From constantly broken production to constantly late releases to release trains to continuous delivery
Deploy and fix → constantly broken production
Individuals and teams unilaterally release to production and constantly break things. This is not a historical oddity; it still happens.
Strict deployment controls and change management → constantly late releases
In response to constantly broken production, many organisations try to compensate by introducing strict production deployment controls and change management. This doesn’t necessarily improve the quality of each production release but it at least slows down how many things are broken at the same time. This almost inevitably leads to constantly late releases.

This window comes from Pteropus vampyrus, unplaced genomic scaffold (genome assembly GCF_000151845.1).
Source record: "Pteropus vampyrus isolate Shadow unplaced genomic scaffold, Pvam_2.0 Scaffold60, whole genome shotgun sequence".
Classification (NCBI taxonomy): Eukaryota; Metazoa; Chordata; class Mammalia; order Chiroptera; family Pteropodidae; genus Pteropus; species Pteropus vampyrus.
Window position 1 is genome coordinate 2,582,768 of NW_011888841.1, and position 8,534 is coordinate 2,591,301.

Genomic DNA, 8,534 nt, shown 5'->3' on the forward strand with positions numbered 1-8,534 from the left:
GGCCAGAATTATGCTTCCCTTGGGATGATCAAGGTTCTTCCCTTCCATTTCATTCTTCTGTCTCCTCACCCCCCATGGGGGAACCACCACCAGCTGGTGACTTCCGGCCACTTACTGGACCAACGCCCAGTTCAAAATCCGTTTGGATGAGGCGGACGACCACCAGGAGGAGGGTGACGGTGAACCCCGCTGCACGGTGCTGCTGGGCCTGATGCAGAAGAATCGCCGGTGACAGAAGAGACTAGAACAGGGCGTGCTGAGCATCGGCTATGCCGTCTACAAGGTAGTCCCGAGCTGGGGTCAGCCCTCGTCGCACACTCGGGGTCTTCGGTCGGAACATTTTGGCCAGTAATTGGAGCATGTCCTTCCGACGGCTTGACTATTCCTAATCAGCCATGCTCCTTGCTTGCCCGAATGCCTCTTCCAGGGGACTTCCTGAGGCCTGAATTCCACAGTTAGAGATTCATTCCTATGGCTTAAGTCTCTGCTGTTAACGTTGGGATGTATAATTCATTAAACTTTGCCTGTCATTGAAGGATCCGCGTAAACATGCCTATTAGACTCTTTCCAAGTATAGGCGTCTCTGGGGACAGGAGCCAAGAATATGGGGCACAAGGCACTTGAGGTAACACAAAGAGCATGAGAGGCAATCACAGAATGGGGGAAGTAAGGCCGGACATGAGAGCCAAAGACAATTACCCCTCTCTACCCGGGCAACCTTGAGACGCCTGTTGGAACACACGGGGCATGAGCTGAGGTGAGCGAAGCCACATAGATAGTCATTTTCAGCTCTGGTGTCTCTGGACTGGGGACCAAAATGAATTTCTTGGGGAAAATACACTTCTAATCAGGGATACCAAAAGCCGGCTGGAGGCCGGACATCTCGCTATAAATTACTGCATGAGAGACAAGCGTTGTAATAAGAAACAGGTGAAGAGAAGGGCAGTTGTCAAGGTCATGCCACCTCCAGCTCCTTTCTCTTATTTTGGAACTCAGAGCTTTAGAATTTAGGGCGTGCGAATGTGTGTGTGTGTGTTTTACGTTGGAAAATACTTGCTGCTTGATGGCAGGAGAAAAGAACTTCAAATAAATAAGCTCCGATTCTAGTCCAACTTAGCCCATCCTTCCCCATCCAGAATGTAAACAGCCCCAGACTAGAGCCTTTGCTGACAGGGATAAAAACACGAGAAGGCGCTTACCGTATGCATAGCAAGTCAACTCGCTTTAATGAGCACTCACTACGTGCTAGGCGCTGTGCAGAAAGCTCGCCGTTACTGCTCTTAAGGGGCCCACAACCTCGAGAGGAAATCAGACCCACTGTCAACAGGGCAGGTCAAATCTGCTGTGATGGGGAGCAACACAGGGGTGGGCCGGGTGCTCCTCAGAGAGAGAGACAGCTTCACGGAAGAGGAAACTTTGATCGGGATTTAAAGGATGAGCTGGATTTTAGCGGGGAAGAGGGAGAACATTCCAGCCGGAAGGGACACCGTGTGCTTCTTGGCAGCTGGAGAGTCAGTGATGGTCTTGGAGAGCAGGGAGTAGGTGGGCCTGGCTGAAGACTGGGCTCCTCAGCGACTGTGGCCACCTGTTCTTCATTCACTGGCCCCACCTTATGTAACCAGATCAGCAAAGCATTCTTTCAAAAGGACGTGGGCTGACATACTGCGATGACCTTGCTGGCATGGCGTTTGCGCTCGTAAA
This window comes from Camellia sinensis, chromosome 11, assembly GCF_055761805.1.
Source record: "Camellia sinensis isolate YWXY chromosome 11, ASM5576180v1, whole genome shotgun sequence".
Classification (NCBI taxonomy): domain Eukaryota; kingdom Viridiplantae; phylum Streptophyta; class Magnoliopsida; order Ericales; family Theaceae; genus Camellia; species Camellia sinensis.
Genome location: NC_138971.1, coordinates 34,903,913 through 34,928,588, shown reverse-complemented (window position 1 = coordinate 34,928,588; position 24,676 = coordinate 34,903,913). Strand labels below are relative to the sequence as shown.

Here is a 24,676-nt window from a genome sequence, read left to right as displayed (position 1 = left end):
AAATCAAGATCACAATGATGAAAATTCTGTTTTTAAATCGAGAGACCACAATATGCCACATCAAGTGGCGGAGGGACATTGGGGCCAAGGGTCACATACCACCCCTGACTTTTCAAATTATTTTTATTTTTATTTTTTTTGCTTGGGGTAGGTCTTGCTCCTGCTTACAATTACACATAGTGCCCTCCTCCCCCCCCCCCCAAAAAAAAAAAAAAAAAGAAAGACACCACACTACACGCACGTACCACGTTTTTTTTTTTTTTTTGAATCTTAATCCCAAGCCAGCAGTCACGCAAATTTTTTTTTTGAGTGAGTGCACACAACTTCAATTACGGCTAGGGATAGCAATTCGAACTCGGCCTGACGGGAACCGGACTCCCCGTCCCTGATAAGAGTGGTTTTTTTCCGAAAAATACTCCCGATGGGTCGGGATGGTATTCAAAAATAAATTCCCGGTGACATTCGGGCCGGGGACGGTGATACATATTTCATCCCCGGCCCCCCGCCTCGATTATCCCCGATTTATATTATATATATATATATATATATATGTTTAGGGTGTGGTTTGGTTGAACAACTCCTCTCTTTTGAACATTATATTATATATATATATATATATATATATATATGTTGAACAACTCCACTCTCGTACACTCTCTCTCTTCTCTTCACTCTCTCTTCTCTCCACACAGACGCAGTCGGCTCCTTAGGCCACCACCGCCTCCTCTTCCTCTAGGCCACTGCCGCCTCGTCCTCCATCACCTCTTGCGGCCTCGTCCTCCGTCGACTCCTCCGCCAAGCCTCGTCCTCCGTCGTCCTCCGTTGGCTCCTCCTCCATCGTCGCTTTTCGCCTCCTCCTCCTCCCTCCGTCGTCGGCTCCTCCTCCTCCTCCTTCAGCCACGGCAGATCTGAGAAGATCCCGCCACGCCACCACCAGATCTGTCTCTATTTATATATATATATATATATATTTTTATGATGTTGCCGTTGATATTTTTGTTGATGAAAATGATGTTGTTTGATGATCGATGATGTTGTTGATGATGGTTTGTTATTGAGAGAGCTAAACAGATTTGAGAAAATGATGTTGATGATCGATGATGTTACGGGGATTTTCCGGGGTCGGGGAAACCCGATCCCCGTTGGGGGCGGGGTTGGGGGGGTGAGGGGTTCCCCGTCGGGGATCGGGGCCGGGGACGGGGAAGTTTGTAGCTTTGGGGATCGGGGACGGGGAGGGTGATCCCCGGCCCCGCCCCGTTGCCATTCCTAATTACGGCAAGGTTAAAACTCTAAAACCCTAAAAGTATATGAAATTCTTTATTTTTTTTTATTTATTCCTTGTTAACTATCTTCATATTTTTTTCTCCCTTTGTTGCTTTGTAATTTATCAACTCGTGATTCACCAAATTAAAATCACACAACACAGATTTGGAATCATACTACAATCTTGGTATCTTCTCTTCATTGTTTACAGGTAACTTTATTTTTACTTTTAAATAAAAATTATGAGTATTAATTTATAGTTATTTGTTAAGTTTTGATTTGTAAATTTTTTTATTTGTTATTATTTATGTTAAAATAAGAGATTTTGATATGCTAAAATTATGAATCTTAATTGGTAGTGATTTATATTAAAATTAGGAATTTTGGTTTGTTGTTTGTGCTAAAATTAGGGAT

Release trains → learn discipline and decoupling (if done correctly)
With a release train, “All releases happen on a fixed and reliable schedule regardless of whether all expected features are ready (the train doesn’t wait for you — if you miss it you wait for the next one).”
The purpose of a release train is to encourage the discipline required to safely release more frequently, which includes automated testing practices and appropriate decoupling of the technology and product capabilities. A common mistake when implementing release trains is to overly emphasise centralised coordination instead of addressing issues with quality and decoupling.
Continuous delivery/deployment → safely release on-demand
With sufficient quality discipline and decoupling, releases can safely happen on-demand without any coordinated schedule.